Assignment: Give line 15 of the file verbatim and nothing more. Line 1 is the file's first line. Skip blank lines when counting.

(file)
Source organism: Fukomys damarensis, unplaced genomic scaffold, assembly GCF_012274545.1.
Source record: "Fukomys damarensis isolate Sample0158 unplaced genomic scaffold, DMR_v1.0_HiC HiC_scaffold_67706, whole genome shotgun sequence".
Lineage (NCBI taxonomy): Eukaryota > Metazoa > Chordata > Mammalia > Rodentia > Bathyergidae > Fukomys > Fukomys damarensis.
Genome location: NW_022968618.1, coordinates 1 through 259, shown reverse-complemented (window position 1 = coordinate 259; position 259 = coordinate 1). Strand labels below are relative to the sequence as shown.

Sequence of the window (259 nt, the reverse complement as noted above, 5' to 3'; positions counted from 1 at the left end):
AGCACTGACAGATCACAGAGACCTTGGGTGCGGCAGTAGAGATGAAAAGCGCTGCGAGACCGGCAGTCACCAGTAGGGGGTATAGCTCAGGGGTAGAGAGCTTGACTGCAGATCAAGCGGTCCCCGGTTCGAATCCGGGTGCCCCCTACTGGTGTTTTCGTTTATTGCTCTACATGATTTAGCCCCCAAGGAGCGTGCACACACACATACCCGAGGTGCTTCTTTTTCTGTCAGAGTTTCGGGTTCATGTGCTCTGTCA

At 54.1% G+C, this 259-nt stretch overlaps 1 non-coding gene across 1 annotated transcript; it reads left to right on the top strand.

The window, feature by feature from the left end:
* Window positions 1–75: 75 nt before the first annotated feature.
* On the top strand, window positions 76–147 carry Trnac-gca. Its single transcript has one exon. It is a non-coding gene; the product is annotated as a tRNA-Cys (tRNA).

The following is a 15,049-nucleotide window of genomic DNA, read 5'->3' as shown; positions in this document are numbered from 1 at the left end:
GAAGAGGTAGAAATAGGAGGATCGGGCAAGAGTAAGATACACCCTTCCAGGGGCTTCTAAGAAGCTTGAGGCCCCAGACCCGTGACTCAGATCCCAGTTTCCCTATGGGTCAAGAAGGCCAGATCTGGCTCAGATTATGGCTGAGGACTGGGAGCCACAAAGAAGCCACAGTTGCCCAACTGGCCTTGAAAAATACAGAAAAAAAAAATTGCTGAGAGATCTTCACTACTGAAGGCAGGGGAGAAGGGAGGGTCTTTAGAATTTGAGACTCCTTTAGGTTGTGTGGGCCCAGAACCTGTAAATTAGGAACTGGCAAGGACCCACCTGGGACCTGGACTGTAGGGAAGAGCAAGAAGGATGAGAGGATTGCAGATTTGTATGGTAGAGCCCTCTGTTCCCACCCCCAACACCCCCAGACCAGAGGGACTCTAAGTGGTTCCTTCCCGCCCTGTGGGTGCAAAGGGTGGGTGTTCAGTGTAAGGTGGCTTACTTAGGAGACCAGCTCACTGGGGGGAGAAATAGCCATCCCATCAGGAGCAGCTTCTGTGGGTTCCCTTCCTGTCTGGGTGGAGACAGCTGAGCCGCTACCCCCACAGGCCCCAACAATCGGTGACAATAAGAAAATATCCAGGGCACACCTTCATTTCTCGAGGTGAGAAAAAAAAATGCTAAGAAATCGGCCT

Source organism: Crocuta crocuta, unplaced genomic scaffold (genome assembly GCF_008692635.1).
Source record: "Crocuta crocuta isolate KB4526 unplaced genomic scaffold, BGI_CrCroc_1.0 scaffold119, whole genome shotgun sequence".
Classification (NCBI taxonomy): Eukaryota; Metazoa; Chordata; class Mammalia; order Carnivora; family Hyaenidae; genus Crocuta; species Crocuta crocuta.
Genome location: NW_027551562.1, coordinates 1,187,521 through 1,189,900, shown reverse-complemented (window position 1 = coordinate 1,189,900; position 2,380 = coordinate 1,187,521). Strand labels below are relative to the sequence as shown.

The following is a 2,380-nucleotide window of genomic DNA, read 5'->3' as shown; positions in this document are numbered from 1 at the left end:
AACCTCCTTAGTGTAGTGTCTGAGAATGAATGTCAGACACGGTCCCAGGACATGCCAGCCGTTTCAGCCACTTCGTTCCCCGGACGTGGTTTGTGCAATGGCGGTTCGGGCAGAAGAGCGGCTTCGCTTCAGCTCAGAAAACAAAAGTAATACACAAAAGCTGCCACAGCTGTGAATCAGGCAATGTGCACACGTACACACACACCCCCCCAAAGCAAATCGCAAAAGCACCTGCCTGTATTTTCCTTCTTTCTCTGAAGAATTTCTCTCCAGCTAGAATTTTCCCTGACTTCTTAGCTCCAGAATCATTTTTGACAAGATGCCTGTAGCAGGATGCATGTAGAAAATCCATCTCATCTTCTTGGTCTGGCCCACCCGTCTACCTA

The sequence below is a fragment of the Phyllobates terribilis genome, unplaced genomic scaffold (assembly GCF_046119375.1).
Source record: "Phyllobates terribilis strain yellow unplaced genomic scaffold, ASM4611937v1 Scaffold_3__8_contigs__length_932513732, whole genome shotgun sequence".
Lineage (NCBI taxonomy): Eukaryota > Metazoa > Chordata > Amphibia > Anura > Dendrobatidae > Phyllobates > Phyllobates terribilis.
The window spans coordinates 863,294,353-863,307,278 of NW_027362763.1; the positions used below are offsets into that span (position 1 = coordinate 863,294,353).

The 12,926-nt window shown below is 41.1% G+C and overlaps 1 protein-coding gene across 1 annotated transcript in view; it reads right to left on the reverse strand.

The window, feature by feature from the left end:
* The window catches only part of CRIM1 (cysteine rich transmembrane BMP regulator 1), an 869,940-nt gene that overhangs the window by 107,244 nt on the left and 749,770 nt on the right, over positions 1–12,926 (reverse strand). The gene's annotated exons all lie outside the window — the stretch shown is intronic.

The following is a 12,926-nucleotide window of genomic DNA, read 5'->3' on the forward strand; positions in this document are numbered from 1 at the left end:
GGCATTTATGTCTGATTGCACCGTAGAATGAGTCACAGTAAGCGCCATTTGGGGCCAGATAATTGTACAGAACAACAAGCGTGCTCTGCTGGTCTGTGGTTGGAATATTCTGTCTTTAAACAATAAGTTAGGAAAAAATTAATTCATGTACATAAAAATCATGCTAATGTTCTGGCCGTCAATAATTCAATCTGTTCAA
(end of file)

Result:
Classification (NCBI taxonomy): Eukaryota; Metazoa; Chordata; class Mammalia; order Carnivora; family Hyaenidae; genus Crocuta; species Crocuta crocuta.